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“Ghost Gun” Law Haunts Nevada Gun Owners

A new ban on “ghost guns” could haunt gun owners and activists in Nevada for years to come. Here’s the story.

What Is a Ghost Gun

Guns are certainly an incendiary topic: whether we should have them, keep them, or even have access to them in the first place. Now, all eyes are on Nevada as Gov. Steve Sisolak signed a ban on “ghost guns,” but what is a “ghost gun,” and why are they so important to the greater gun rights debate?

Basically, a “ghost gun” is a firearm without a serial number.

Serial numbers are on everything, so many things that we miss them most of the time. Do you notice serial numbers on your food products, cars, or devices? Probably not, but an identification number can make a huge difference between legal and illegal gun sales for those in the gun business.

Just like with most items, a serial number on a firearm is kind of like a social security number. It’s an eight to ten-digit number unique to that specific gun that allows interested parties like the government or gun distributors to track where a weapon has been.

In some cases, this seemingly insignificant series of numbers can make the difference in an investigation or a nationwide search. One gun, in particular, number A301256 was traceable from the manufacturer in Massachusetts, to a nurse from Chickasha, Oklahoma, to the murder weapon used to kill two and injure five in Prince George’s County, Maryland.

If the weapon didn’t have a serial number, the rich and surprising history of the gun would be lost, along with a critical detail of the case. Many cases go on for years because there is no trace of the murder weapon. These are the cases that likely motivated Gov. Sisolak to sign the ghost gun ban into law.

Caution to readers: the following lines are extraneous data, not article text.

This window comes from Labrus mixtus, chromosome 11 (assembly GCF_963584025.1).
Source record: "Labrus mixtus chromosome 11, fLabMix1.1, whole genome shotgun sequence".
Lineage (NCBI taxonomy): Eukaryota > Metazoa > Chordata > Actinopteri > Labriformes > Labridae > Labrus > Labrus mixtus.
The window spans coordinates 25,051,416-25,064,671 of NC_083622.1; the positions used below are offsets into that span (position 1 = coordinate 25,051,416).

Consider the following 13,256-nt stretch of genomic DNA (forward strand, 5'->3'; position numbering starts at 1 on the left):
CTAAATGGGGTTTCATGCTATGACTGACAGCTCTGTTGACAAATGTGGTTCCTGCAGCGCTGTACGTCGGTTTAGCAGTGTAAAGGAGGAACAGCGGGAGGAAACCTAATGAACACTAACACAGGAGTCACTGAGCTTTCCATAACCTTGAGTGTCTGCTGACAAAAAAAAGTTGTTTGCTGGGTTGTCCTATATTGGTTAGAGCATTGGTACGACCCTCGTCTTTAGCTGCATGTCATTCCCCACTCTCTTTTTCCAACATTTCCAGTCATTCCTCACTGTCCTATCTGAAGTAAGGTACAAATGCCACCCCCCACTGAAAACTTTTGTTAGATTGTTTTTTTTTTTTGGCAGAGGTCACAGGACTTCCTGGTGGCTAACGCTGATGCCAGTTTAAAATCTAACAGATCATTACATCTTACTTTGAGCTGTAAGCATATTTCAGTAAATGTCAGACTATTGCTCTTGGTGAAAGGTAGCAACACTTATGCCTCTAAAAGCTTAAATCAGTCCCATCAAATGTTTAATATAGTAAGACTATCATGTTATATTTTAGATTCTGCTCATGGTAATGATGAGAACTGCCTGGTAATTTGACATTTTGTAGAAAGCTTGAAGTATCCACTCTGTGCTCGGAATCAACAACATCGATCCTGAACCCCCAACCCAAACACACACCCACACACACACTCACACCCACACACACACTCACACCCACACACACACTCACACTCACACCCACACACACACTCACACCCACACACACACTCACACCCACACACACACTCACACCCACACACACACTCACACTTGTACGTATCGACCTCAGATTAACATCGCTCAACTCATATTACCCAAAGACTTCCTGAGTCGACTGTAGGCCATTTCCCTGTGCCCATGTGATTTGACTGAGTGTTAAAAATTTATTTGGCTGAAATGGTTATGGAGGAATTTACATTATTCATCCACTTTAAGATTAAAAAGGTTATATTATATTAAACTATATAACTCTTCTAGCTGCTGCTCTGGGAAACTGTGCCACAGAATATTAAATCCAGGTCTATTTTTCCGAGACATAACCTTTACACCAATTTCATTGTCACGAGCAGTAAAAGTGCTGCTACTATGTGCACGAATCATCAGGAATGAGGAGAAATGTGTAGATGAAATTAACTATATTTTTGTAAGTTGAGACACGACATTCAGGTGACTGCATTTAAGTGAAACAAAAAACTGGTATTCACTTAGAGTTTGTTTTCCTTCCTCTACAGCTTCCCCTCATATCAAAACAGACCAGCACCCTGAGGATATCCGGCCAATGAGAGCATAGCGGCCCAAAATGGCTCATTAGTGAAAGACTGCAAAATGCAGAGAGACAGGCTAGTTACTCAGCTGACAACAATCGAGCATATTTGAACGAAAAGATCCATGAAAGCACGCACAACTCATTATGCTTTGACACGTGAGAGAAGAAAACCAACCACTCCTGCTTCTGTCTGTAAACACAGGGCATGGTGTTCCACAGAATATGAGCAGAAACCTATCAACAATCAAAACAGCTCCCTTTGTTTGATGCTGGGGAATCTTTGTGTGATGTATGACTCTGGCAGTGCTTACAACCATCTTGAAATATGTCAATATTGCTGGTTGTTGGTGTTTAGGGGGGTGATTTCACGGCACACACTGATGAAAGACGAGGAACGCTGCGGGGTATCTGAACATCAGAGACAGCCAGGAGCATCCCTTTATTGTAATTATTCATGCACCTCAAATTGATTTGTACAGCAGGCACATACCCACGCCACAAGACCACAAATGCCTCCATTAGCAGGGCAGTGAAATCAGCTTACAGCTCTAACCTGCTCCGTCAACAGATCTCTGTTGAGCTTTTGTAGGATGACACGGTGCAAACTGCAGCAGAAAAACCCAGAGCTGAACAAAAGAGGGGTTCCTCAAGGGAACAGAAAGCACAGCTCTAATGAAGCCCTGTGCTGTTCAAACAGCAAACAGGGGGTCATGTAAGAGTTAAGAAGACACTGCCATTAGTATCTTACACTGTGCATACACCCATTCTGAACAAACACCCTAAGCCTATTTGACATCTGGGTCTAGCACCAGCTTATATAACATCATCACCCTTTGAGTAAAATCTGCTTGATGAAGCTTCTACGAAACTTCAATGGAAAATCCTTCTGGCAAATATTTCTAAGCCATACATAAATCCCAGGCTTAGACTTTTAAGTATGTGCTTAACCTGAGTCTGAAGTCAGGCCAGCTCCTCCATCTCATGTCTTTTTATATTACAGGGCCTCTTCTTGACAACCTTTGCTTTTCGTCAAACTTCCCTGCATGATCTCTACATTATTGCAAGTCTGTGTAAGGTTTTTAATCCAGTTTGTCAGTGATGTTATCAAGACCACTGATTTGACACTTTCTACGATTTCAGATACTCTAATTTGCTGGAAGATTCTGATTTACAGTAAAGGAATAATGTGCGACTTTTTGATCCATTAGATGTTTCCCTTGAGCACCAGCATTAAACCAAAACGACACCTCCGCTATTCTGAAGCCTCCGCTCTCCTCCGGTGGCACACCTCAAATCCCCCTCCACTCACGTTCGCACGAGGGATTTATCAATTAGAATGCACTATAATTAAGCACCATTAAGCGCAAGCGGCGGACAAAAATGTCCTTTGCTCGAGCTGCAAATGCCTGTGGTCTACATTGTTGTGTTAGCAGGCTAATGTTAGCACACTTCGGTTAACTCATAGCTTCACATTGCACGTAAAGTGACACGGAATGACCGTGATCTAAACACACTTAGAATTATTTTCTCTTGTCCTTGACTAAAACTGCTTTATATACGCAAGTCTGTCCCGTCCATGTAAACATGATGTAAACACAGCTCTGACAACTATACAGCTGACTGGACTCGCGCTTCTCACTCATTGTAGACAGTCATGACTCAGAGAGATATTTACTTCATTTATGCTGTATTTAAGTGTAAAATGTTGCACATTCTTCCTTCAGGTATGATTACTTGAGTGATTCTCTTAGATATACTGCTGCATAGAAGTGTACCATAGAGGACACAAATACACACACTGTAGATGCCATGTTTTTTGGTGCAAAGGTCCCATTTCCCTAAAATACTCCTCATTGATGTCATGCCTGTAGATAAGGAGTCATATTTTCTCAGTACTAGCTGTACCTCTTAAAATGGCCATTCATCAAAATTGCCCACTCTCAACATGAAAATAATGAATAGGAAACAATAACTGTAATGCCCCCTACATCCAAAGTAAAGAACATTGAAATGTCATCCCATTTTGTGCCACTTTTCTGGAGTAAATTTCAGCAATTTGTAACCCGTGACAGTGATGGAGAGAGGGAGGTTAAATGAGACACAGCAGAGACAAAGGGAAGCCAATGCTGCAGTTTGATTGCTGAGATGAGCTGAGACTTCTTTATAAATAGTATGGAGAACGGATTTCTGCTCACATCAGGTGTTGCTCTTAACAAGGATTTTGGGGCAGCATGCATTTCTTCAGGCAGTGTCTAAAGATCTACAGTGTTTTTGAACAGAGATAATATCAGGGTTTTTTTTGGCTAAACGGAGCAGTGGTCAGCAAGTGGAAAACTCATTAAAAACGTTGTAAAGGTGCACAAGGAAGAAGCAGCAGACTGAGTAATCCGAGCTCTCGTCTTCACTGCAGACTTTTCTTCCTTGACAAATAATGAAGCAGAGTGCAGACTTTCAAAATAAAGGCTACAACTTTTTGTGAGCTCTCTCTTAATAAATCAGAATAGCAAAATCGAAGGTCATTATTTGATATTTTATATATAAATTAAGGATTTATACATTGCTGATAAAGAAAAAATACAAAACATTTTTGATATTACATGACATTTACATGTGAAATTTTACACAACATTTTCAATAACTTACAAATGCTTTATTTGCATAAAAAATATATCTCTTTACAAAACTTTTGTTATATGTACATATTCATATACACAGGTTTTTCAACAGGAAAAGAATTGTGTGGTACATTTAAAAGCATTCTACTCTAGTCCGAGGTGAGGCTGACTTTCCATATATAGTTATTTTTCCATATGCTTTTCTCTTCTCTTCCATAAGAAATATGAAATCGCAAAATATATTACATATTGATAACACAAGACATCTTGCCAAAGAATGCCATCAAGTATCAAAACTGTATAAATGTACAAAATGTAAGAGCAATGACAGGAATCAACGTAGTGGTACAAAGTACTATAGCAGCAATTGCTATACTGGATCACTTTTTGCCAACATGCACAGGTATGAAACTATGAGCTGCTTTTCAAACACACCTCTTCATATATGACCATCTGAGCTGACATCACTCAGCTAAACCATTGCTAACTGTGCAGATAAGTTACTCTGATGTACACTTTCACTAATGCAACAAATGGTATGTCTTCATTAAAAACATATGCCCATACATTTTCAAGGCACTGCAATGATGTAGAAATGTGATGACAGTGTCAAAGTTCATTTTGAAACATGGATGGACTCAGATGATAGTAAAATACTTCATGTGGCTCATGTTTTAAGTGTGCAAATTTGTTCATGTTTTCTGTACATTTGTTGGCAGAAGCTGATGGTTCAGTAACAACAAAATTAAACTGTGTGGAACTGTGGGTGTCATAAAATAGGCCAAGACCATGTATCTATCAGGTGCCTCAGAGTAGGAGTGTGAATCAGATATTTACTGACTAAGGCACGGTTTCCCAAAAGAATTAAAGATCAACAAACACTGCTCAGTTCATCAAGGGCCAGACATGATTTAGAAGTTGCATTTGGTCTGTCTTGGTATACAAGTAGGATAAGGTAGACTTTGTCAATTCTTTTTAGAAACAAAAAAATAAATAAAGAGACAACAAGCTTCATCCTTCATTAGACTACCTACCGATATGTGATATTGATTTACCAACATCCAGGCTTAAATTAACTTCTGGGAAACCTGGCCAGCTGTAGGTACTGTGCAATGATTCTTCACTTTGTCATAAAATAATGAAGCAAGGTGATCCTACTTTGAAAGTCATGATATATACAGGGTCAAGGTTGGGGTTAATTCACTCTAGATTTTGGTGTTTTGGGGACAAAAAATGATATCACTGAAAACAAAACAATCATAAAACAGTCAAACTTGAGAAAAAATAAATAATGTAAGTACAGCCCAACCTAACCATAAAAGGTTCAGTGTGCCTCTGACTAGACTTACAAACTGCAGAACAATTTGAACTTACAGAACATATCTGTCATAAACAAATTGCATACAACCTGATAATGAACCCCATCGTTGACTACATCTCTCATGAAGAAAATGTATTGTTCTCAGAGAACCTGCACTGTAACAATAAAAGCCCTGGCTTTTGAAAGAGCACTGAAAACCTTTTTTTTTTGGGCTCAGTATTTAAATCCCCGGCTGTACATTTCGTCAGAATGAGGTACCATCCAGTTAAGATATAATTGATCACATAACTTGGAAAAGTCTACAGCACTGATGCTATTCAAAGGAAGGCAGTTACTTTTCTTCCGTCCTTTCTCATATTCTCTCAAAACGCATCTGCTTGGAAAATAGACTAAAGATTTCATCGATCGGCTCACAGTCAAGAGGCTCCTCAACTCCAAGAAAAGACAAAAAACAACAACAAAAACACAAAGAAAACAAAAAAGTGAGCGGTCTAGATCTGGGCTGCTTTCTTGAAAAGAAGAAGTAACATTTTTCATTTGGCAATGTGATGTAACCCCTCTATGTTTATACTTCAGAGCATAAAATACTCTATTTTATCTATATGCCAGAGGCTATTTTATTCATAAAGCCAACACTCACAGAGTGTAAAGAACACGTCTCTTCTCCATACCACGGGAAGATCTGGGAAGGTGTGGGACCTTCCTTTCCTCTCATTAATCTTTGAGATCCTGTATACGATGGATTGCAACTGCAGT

What About Gun Owners?

The primary focus of gun restriction laws is often about the owner, not the gun itself. While many firearms seem to be legends in their own right (i.e., the weapons wielded by gunslingers in the West and larger-than-life serial killers in modern times), they’re basically a hunk of metal.

In the opinion of lawmakers like Sisolak and others, including President Joe Biden, guns pose a real threat to public safety. Historically speaking, they may have a point. In the last 20 years alone, horrific school shootings and racially motivated slayings have been mainstays in the news.

One way to appease victims and shore up support among constituents is to take a strong stance against “loose” gun laws. Nevada, in particular, has seen several gruesome tragedies over the last few years, with the 2017 Las Vegas Strip shooting at the top of most people’s minds even now.

However, the reason why gun restrictions are so often divisive is that Americans do have the right to own a firearm, according to the U.S. Constitution. The Second Amendment gives you the freedom to own a gun, and many use this amendment to push against restrictions on ownership.

Ultimately? Yes, everyone has the right to own a gun, but many crimes are committed with a firearm, and there are some people who the law would say forfeit their right by committing these crimes. These are the people the ghost gun law is targeting.

The Big Picture

Untraceable firearms make getting a gun easier, especially for felons who legally can’t own one. Whether it’s a gun with the serial number filed off or a DIY firearm (yes, they exist), guns can get into the wrong hands whether groups like the National Rifle Association want to admit it or not.

The point of this law is not to ban all guns – it bans unserialized firearms. It’s also a tiny part of a massive national debate over where, why, and how Americans can or cannot get a gun. The focus is Nevada today, but more likely than not, it will shift somewhere else tomorrow.